Proposed NHL rule changes, Flyers captain Couturier healthy scratched, and more: Around the League

Photo credit:Charles LeClaire-USA TODAY Sports
Mike Gould
30 days ago
Welcome back to another edition of Around the League — the series here at CanucksArmy where we deliver you news and notes from around the National Hockey League, oftentimes through a Vancouver Canucks-tinted lens.
It’s been a busy Tuesday around the National Hockey League.
NHL general managers propose rule changes
General managers from around the league congregated in Florida this week to discuss the state of the game and propose various rule changes, some of which will be advanced to the league’s competition committee and the board of governors for further review.
According to multiple reports, the proposed tweaks include making goaltenders eligible to be penalized under Rule 63.A (iv) if they intentionally dislodge their own net to delay the game. Previously, only skaters were covered under that particular rule.
The GMs also proposed two new coach’s challenge opportunities. If the changes go through, coaches will be able to challenge whether a puck deflected off something on its way out of play on a puck-over-glass call, or, on a high-sticking call, to see whether it was actually an opponent’s stick or a teammate’s stick. In the case of a coach challenging either of these penalties and being proven wrong, their team will be assessed an additional penalty and have to endure a 5-on-3 PK.
One change will be enforced immediately: Players will no longer be allowed to dangle their legs over the boards in anticipation of line changes, due to concerns about lacerations caused by skate blades in the air.
The full list of changes can be found in this thread from Sportsnet’s Elliotte Friedman.
Flyers captain Couturier unhappy with being scratched
The Philadelphia Flyers named Sean Couturier team captain back on February 14. Now, he’s set to sit out of Tuesday’s game against the Toronto Maple Leafs as a healthy scratch.
Couturier, 31, has 11 goals and 36 points in 64 games with the Flyers this year. He missed the entirety of the 2022–23 season while recovering from a back injury.
Despite posting strong underlying results at both ends of the ice, Couturier has struggled to score in recent weeks with just one point in his last nine games. He spoke to the media on Tuesday.
“Control what I can control, it is what it is,” Couturier said. “It doesn’t matter, honestly, what I think. Gotta leave my ego aside.
“I feel I’ve been putting the work in for a while — I know I’ve been struggling and trying to work on my game,” Couturier added. “Definitely frustrated [with] the way I’ve been treated, I guess, lately, but it is what it is.”
The Flyers are in the midst of a rebuild and a playoff push. Couturier is in his 12th season with the Flyers after being selected by the team with the No. 8 overall pick in the 2011 NHL Draft.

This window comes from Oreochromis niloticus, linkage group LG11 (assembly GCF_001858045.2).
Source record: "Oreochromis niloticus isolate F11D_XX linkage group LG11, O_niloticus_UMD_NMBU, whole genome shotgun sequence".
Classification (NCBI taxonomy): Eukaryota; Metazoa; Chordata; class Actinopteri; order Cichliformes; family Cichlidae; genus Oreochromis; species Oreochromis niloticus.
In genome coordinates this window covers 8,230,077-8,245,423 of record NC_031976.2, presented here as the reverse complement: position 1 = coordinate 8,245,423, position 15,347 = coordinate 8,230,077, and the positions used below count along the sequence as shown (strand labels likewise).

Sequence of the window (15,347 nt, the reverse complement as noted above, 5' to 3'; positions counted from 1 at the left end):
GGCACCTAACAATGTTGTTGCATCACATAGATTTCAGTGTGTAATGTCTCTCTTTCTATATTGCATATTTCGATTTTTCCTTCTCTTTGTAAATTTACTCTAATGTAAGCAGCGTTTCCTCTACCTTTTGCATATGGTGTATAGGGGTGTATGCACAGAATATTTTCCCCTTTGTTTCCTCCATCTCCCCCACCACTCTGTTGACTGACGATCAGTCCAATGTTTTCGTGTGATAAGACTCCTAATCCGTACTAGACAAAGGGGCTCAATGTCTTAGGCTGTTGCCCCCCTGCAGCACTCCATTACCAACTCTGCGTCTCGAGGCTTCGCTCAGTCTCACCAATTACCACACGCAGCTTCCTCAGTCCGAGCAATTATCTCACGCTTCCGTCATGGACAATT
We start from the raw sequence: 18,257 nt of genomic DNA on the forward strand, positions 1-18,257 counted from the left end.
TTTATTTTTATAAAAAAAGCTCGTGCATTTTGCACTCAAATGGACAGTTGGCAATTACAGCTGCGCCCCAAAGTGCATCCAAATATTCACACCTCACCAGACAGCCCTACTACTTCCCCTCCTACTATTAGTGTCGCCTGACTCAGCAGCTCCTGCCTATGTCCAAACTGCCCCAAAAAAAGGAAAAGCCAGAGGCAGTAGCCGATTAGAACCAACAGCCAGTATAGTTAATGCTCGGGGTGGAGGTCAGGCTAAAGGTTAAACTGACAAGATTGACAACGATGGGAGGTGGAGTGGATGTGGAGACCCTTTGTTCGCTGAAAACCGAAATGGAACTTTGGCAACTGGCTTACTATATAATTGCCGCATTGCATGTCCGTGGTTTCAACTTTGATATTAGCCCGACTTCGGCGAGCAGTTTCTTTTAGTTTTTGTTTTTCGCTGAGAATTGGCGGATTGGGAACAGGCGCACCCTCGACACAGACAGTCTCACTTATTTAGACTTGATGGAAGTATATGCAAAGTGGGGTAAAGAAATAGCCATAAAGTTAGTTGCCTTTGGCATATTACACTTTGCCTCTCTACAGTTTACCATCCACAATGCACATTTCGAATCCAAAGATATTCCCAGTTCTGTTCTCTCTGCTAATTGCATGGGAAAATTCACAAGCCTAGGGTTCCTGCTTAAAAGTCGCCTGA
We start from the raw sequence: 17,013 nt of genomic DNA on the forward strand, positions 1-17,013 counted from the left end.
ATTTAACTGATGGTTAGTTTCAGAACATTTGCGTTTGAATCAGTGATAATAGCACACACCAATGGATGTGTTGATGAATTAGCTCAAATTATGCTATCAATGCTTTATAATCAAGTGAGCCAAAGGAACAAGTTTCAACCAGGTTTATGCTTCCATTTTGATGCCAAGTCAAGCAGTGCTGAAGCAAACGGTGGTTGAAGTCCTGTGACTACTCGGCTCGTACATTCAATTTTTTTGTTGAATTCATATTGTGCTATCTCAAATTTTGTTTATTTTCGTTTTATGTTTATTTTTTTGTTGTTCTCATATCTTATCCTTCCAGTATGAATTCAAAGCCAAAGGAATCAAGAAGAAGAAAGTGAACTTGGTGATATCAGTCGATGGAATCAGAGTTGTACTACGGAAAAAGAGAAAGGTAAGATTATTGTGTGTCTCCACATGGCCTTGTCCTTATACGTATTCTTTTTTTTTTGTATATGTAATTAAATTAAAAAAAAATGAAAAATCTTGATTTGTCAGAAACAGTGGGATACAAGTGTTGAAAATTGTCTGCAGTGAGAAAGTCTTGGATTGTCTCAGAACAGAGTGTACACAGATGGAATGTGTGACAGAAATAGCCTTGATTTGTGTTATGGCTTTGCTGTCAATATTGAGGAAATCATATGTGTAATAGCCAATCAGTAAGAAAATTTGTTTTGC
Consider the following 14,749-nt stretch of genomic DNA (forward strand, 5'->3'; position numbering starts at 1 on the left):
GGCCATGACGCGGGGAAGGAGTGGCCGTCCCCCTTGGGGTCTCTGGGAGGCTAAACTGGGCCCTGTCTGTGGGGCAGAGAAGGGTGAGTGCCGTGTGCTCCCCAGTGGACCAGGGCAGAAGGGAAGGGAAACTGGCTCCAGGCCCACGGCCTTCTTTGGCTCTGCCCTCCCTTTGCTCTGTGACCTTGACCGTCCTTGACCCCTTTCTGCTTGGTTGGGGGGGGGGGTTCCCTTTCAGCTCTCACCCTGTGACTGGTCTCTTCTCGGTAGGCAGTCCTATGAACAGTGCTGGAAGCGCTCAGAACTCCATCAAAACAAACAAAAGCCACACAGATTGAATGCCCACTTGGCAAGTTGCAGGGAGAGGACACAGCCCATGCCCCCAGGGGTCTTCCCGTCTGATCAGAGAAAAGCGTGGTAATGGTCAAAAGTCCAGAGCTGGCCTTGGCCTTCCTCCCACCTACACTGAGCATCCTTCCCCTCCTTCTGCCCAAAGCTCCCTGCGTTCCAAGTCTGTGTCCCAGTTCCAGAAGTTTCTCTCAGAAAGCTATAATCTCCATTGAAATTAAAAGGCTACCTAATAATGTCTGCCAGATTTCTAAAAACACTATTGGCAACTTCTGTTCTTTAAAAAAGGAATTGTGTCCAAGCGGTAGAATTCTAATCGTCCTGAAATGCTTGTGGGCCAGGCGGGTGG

With 14 games remaining in the 2023–24 season, the Flyers currently sit in third place in the Metropolitan Division with a 34-26-8 record and 76 points in 68 games. They’ll host the Leafs on Tuesday at 4:00 p.m. PT.
Chris Simon passes away at age 52
Longtime NHL enforcer Chris Simon has passed away at age 52, according to multiple reports. The veteran of 862 NHL games died on Monday in his hometown of Wawa, Ontario.
Simon spent parts of 15 seasons in the NHL after being drafted by the Philadelphia Flyers in the second round (No. 25 overall) of the 1990 NHL Draft. He won the Stanley Cup with the Colorado Avalanche in 1996 and went to the Final with the Washington Capitals in 1998 and the Calgary Flames in 2004.
“The NHL Alumni Association is devastated to learn that Stanley Cup Champion, Chris Simon, has passed away at the age of 52 years old,” the NHL Alumni Association tweeted on Tuesday. “Chris was never afraid to stand up for his teammates, and played a key role in the dressing room. He was a beloved friend, father, brother, and son.”
Widely regarded as one of the NHL’s toughest players during his playing career, Simon was involved in multiple significant on-ice incidents and received two of the longest suspensions in NHL history in 2007.
In 2017, four years after his retirement, Simon filed for bankruptcy, claiming that he was unable to work due to injuries he suffered during his NHL career. In the bankruptcy filing, a doctor claimed that Simon suffered from symptoms of chronic traumatic encephalopathy (CTE), as well as anxiety, depression, PTSD, and arthritis.
Through 864 career games with the Quebec Nordiques, Colorado Avalanche, Washington Capitals, Chicago Blackhawks, New York Rangers, Calgary Flames, New York Islanders, and Minnesota Wild, Simon collected 144 goals, 305 points, and 1,824 penalty minutes. He added 10 goals, 17 points, and 191 penalty minutes in 75 playoff contests.

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